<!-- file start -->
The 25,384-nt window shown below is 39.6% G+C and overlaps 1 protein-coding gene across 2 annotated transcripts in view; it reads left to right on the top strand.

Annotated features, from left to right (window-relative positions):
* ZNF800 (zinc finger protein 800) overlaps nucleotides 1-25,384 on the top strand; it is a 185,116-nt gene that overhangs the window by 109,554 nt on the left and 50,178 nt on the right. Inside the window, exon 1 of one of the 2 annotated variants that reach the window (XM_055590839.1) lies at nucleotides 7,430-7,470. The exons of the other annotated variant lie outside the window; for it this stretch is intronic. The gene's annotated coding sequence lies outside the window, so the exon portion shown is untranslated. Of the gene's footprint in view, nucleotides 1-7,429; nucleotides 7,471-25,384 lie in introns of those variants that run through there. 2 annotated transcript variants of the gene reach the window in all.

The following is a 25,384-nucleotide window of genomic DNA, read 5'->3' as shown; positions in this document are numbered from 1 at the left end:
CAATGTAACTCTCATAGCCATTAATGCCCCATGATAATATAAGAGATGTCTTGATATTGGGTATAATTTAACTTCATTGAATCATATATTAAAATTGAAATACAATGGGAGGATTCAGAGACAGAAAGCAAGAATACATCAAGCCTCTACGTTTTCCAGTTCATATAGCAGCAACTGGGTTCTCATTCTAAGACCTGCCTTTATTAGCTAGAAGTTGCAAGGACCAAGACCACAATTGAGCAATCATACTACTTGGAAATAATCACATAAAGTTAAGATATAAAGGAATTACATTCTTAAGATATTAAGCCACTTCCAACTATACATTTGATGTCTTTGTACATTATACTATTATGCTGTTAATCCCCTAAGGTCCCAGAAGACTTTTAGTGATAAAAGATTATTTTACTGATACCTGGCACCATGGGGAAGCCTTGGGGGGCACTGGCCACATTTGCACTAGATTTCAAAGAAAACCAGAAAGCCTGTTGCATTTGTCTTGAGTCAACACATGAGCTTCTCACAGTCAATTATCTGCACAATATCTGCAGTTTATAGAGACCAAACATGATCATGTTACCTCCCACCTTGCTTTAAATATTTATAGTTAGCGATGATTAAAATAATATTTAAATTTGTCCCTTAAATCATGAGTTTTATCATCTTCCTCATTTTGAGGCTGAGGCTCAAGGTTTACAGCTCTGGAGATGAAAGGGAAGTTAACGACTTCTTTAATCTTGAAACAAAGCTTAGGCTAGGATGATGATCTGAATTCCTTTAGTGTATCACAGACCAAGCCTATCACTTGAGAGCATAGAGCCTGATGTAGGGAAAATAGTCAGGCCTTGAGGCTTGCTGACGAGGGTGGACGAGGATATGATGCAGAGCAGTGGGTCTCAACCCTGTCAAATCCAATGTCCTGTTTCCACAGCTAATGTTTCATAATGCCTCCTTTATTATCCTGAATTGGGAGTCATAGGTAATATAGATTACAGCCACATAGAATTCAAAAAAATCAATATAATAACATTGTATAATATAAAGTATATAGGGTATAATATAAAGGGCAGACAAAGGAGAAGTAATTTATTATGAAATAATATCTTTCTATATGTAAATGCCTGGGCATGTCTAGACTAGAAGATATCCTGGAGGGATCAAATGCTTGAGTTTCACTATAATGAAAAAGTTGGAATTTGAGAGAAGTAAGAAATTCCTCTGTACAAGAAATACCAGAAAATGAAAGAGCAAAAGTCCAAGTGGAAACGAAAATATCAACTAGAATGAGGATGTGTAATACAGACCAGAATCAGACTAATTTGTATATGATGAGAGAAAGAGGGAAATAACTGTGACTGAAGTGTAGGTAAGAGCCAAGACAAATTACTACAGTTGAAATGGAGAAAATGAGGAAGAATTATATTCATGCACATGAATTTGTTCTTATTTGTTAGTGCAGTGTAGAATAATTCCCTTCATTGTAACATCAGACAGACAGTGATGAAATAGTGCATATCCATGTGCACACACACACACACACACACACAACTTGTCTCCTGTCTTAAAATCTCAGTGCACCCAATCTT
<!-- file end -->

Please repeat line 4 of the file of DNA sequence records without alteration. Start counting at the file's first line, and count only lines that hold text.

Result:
The following is a 25,384-nucleotide window of genomic DNA, read 5'->3' as shown; positions in this document are numbered from 1 at the left end: